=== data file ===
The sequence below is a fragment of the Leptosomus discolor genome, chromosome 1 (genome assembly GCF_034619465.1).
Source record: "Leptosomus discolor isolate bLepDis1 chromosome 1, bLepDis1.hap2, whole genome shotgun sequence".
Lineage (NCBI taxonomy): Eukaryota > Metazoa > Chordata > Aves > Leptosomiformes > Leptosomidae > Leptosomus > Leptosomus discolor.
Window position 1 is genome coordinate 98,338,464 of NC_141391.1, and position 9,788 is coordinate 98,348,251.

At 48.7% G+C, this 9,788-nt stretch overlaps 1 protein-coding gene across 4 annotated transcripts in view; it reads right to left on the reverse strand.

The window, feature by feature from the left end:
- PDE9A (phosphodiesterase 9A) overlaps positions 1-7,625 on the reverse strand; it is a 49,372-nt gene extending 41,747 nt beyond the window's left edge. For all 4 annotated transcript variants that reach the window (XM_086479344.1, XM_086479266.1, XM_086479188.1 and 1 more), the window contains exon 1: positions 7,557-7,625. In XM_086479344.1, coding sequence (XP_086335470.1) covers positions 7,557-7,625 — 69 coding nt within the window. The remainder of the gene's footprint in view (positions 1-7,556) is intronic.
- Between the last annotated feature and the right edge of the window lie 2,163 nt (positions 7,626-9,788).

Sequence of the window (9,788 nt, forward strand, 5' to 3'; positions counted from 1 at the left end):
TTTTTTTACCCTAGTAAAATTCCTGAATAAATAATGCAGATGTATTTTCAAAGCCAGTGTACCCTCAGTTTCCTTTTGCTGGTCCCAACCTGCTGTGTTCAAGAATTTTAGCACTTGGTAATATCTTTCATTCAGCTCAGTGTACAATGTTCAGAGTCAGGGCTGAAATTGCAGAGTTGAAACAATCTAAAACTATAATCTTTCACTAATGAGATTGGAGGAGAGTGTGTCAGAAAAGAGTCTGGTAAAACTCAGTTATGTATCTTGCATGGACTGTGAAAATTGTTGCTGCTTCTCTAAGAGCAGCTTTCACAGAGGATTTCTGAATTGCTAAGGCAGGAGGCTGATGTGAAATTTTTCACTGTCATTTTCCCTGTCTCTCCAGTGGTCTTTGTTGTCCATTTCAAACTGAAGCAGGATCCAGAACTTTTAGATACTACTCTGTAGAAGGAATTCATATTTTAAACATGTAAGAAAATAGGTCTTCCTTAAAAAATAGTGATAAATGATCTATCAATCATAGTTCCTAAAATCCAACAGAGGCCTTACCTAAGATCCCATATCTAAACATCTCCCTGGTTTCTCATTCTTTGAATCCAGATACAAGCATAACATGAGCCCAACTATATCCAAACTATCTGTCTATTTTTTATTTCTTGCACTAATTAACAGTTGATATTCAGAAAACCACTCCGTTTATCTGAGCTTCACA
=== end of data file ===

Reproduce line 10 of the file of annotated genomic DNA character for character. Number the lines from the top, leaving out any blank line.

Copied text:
TTTTTTTACCCTAGTAAAATTCCTGAATAAATAATGCAGATGTATTTTCAAAGCCAGTGTACCCTCAGTTTCCTTTTGCTGGTCCCAACCTGCTGTGTTCAAGAATTTTAGCACTTGGTAATATCTTTCATTCAGCTCAGTGTACAATGTTCAGAGTCAGGGCTGAAATTGCAGAGTTGAAACAATCTAAAACTATAATCTTTCACTAATGAGATTGGAGGAGAGTGTGTCAGAAAAGAGTCTGGTAAAACTCAGTTATGTATCTTGCATGGACTGTGAAAATTGTTGCTGCTTCTCTAAGAGCAGCTTTCACAGAGGATTTCTGAATTGCTAAGGCAGGAGGCTGATGTGAAATTTTTCACTGTCATTTTCCCTGTCTCTCCAGTGGTCTTTGTTGTCCATTTCAAACTGAAGCAGGATCCAGAACTTTTAGATACTACTCTGTAGAAGGAATTCATATTTTAAACATGTAAGAAAATAGGTCTTCCTTAAAAAATAGTGATAAATGATCTATCAATCATAGTTCCTAAAATCCAACAGAGGCCTTACCTAAGATCCCATATCTAAACATCTCCCTGGTTTCTCATTCTTTGAATCCAGATACAAGCATAACATGAGCCCAACTATATCCAAACTATCTGTCTATTTTTTATTTCTTGCACTAATTAACAGTTGATATTCAGAAAACCACTCCGTTTATCTGAGCTTCACA